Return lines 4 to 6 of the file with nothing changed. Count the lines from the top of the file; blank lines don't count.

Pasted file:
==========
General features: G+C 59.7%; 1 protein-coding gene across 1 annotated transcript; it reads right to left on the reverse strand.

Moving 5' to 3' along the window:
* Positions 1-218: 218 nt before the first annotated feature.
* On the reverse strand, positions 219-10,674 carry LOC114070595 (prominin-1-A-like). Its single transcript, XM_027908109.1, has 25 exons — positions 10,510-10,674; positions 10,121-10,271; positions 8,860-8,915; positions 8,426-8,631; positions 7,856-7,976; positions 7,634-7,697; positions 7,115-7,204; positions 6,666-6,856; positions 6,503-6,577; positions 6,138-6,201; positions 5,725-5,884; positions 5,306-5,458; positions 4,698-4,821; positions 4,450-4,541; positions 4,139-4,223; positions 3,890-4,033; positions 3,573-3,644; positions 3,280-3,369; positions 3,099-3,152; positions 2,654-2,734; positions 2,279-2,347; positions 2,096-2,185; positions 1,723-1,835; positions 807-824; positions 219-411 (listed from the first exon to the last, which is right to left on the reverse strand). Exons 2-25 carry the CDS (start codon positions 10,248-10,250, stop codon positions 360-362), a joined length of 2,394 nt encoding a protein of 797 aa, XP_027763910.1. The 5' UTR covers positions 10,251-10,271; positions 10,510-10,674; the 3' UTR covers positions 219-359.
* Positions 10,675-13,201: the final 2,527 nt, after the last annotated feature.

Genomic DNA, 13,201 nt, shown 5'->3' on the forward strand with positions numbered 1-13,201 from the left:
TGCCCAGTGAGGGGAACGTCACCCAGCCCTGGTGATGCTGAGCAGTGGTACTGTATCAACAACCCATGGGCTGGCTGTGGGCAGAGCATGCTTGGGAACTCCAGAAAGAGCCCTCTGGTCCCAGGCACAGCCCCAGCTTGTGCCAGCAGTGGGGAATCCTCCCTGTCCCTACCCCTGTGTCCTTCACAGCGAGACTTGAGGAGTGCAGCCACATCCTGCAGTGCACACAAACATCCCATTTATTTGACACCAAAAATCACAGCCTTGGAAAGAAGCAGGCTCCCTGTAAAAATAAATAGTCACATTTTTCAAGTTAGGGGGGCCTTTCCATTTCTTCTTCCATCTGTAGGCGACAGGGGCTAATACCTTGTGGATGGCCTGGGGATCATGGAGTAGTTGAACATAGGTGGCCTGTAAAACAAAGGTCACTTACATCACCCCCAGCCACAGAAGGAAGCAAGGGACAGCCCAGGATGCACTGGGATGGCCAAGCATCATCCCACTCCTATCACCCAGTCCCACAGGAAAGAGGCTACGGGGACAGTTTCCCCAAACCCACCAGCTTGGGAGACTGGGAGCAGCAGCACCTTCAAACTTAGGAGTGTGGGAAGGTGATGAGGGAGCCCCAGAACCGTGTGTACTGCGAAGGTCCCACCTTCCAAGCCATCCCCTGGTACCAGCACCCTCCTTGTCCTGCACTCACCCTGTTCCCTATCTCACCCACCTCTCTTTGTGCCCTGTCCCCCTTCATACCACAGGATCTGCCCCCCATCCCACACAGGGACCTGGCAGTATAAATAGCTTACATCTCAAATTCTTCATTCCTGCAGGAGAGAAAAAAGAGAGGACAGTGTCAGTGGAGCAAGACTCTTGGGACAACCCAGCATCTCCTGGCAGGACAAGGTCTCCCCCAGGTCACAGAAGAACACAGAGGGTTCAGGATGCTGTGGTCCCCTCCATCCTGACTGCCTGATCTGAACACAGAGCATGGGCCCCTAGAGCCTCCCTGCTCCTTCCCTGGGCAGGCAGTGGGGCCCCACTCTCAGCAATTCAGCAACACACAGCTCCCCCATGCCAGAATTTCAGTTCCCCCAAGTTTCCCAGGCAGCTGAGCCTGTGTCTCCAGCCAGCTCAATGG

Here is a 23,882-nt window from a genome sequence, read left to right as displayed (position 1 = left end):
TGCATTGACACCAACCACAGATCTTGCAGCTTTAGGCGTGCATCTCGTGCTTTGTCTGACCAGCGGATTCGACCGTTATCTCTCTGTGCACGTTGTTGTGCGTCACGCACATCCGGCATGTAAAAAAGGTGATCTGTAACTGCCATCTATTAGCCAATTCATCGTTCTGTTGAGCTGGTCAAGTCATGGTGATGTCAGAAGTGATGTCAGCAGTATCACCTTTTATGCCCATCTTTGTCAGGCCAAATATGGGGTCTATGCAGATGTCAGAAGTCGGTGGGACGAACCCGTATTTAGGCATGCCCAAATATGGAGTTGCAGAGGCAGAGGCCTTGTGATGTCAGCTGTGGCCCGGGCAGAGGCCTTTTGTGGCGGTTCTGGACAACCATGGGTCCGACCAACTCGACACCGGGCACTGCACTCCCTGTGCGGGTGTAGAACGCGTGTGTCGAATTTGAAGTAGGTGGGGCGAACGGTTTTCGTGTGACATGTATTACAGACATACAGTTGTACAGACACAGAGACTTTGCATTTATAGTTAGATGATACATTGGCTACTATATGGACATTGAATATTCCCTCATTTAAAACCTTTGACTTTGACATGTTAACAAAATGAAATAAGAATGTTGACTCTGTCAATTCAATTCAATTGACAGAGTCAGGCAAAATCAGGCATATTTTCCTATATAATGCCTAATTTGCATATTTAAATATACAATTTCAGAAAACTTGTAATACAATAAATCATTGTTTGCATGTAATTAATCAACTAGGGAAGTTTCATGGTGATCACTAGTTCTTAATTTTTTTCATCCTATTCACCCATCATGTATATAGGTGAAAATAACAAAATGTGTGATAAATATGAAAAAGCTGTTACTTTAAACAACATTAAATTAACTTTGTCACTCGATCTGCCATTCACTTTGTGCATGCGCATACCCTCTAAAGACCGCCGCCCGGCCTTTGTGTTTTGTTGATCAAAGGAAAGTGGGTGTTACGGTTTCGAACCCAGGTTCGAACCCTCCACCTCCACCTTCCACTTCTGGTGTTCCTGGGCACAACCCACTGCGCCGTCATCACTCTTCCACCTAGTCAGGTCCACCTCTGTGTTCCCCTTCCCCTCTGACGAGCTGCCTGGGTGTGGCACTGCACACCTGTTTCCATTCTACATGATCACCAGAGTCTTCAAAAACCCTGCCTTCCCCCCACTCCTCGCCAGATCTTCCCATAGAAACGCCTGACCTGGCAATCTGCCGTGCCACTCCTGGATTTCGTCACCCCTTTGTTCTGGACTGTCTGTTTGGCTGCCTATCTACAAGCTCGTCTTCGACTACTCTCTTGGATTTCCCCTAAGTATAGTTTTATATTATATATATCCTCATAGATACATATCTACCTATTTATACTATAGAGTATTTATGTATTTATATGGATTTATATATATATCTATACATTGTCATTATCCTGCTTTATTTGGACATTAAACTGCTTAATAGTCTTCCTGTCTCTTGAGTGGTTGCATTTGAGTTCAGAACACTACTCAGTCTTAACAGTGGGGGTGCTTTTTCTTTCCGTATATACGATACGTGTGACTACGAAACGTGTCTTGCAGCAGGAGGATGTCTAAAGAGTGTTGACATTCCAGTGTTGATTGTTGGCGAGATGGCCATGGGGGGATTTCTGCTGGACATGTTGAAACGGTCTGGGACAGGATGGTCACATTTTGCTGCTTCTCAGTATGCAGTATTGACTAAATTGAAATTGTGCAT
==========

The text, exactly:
* On the reverse strand, positions 219-10,674 carry LOC114070595 (prominin-1-A-like). Its single transcript, XM_027908109.1, has 25 exons — positions 10,510-10,674; positions 10,121-10,271; positions 8,860-8,915; positions 8,426-8,631; positions 7,856-7,976; positions 7,634-7,697; positions 7,115-7,204; positions 6,666-6,856; positions 6,503-6,577; positions 6,138-6,201; positions 5,725-5,884; positions 5,306-5,458; positions 4,698-4,821; positions 4,450-4,541; positions 4,139-4,223; positions 3,890-4,033; positions 3,573-3,644; positions 3,280-3,369; positions 3,099-3,152; positions 2,654-2,734; positions 2,279-2,347; positions 2,096-2,185; positions 1,723-1,835; positions 807-824; positions 219-411 (listed from the first exon to the last, which is right to left on the reverse strand). Exons 2-25 carry the CDS (start codon positions 10,248-10,250, stop codon positions 360-362), a joined length of 2,394 nt encoding a protein of 797 aa, XP_027763910.1. The 5' UTR covers positions 10,251-10,271; positions 10,510-10,674; the 3' UTR covers positions 219-359.
* Positions 10,675-13,201: the final 2,527 nt, after the last annotated feature.

Genomic DNA, 13,201 nt, shown 5'->3' on the forward strand with positions numbered 1-13,201 from the left: